Although the children managed to invade my precious “me” time. At one point, the artist complimented me on my hat, which is a sort of sock I tie in a knot, do-rag style. I was feeling pretty hip and unencumbered until she reached over and pulled off a crumb-covered raisin of the side of my head. I held up the raisin and said, “This raisin represents my life.” The mommy life is filled with sticky things and our children are omnipresent.
The next day, below the Castle, we discovered a miniature couloir in the trees. The artist, though she’d spent a ski-bum year as a chambermaid at Snowbird, was apprehensive about the steep rock-lined shot. She hadn’t skied in decades, and the entrance was, admittedly, a little hairball. But there was no backing out. She skied it, and the thrill on her face at the bottom may well have been the best part of my weekend. Her enthusiasm was contagious. After 50 days on snow, I’ve gotten to be a little picky about my conditions. She reminded me how darn lucky I am to get away and ski, especially at a mountain where every view threatens to pop the eyeballs right out of your head.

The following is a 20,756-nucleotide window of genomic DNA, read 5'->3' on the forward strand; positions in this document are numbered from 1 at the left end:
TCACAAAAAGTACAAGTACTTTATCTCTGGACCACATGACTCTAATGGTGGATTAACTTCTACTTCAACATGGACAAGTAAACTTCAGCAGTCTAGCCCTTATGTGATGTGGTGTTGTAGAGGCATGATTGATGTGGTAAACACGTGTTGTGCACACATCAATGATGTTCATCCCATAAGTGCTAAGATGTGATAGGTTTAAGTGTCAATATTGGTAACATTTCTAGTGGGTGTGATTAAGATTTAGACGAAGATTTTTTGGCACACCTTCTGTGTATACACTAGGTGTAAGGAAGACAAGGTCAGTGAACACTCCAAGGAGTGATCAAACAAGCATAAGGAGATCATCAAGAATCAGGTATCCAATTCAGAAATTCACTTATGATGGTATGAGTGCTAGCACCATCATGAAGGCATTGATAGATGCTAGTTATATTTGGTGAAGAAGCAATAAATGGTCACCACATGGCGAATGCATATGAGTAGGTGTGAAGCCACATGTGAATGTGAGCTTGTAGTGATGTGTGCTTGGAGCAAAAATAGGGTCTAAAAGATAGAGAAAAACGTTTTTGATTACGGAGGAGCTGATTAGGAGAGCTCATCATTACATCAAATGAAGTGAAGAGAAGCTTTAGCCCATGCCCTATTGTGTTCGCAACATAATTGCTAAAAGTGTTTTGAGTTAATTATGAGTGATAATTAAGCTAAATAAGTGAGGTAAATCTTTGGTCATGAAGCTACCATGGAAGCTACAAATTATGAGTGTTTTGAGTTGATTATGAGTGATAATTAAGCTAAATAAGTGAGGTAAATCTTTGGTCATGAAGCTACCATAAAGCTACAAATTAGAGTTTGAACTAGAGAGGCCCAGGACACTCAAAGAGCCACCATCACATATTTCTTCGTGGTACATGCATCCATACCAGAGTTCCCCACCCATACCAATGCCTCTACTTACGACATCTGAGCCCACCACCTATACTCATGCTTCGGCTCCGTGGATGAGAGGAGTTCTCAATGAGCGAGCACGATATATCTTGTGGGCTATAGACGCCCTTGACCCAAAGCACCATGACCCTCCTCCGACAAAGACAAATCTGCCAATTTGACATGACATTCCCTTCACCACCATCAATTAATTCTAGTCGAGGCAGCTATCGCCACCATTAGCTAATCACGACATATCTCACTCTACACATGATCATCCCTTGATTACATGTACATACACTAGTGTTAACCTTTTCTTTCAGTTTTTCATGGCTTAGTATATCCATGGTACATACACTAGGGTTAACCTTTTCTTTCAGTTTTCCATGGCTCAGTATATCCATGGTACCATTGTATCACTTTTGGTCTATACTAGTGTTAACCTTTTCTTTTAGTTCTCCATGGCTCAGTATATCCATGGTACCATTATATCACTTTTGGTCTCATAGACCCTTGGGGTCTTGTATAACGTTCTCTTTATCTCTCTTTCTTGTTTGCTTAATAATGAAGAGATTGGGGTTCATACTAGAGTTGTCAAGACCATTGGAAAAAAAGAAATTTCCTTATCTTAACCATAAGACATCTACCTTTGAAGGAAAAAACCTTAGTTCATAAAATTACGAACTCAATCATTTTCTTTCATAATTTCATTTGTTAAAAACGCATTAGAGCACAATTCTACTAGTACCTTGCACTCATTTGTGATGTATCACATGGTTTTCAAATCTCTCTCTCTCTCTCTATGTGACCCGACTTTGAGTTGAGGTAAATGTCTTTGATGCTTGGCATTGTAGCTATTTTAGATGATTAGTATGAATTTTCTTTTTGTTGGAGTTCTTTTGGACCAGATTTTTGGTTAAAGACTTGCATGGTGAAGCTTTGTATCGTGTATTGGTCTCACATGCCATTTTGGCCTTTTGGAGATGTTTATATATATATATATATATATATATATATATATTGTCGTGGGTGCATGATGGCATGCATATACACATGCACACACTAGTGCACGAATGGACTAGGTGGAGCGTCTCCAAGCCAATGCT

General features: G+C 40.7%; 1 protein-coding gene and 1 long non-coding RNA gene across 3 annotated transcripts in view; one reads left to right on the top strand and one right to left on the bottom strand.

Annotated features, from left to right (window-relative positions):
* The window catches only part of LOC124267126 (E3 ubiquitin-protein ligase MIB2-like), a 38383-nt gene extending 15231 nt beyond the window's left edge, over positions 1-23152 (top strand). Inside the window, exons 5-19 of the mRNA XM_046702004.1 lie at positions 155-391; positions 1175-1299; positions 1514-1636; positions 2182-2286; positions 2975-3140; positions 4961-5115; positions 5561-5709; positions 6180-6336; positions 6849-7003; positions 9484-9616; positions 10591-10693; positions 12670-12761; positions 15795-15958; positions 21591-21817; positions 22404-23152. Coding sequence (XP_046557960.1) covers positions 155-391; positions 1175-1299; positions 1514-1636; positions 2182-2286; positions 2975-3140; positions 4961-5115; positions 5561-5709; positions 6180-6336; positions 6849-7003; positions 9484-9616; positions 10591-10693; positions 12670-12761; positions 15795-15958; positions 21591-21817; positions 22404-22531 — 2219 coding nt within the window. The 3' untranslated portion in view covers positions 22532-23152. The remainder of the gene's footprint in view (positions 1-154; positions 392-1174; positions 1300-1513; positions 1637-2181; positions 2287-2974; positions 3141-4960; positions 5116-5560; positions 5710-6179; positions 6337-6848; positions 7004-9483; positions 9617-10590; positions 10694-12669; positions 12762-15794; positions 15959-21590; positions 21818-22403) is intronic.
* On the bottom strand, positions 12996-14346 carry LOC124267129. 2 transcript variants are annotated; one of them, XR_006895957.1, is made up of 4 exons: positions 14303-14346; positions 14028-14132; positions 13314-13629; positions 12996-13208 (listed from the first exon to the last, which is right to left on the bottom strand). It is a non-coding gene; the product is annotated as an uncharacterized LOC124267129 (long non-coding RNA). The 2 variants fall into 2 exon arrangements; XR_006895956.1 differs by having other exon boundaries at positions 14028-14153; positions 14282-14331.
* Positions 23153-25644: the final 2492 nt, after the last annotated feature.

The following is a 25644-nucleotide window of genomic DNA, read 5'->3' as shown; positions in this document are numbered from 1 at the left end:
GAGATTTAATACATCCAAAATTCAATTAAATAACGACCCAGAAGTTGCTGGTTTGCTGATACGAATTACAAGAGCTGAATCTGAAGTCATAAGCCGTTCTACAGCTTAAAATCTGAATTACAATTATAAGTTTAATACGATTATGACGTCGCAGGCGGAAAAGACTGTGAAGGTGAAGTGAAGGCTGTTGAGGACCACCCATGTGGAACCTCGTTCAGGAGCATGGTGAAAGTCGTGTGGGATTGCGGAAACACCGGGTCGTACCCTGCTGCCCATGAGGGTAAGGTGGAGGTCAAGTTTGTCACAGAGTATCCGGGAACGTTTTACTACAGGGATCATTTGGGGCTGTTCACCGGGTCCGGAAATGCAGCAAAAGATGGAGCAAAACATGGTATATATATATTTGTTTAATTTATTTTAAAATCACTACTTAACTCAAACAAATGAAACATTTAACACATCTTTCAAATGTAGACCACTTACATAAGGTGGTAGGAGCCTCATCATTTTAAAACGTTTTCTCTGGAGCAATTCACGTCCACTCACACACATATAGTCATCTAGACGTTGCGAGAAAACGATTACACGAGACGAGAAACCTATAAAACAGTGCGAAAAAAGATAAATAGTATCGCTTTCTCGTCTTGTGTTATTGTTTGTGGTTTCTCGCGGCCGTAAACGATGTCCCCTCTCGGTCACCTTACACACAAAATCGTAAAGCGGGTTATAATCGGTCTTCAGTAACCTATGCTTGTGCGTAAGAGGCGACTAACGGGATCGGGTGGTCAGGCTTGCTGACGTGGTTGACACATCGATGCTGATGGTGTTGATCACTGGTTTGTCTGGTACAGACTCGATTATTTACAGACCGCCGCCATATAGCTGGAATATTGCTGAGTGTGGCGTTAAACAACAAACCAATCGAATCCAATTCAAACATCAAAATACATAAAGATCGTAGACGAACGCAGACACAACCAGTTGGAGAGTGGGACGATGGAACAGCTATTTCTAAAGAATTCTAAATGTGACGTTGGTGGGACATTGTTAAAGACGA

When I got home, I peeked in on my sleeping daughter. As I pulled up the covers, she opened her eyes for just a moment and gave me the sweetest, dopiest grin that said, “Thank goodness you’re home, mom! I love you completely and missed you terribly. And by the way, have you seen my raisin?”